By Peter High
Much has been written of late about the need for healthcare reform in our country. Whether one is a fan of the Affordable Care Act or not, the case for change is quite clear. The fact that healthcare makes up such a high proportion of our gross domestic product (north of 17 percent), and has grown at such a fast clip relative to the consumer-price index (one and a half times) underscores the need for change. However, there is an industry the fundamentals of which have not dramatically changed in hundreds of years, and yet its costs have risen at a rate three times as fast as the consumer-price index. That field is education.
The classroom setting with a professor standing at the head of a class talking at a roomful of students is largely the same model that existed when the first universities were established in the United States. It is no wonder that some creative people have stepped forward with truly innovative ideas in the education space to attempt to turn the traditional model upside down.
The most prominent example of this is the massive open online courses, or MOOCs. Companies like Udacity, Coursera, and edX offer content from some of the world’s leading universities for free. Interestingly enough, each was founded by current or past academics from Stanford, Stanford, and MIT respectively. The inspiration for at least one of these was the Khan Academy, which famously began when Salman Khan began tutoring his young cousin in mathematics using Yahoo!’s Doodle notepad. When he uploaded his lessons to YouTube, hundreds of thousands of people began to learn from Khan’s teachings, convincing him that there was a broader opportunity to pursue. Some foreign MOOCs have been established, as well. A prominent example is the UK’s FutureLearn, led by former BBC executive Simon Nelson, which has drawn in content from many leading UK and Commonwealth of Nations universities.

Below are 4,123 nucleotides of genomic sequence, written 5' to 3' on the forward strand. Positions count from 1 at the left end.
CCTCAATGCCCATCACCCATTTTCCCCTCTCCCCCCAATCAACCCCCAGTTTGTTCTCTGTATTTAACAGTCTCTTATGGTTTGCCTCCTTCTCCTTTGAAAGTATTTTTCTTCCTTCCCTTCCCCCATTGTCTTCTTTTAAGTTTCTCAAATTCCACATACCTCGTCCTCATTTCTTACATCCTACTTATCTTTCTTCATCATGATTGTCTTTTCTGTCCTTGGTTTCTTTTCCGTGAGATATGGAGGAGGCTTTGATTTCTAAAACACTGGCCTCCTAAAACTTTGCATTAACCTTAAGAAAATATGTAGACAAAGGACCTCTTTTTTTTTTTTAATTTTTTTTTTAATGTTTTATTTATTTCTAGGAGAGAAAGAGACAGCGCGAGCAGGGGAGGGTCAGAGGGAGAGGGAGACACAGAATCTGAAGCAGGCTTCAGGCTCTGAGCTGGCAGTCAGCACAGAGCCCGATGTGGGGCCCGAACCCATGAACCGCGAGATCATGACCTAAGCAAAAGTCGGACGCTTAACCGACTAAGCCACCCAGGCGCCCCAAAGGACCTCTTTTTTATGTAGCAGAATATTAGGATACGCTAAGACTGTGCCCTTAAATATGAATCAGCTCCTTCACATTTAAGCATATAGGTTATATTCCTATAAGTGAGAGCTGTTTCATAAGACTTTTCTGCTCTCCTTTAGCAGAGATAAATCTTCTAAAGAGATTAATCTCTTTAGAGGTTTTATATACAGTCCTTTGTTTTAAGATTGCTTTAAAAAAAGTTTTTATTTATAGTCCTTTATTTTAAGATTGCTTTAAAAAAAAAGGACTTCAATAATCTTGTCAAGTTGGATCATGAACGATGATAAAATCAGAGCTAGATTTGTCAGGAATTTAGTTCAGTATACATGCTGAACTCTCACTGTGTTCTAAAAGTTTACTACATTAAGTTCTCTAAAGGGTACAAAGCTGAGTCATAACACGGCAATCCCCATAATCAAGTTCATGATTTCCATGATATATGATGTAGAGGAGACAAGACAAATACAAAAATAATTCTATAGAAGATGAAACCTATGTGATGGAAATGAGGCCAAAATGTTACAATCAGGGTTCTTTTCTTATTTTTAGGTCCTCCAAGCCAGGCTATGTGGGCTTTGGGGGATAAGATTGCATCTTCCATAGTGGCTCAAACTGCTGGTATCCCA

[ Full article available at Forbes: http://www.forbes.com/sites/peterhigh/2013/12/09/education-technology-is-in-its-infancy-but-it-is-growing-fast/ ]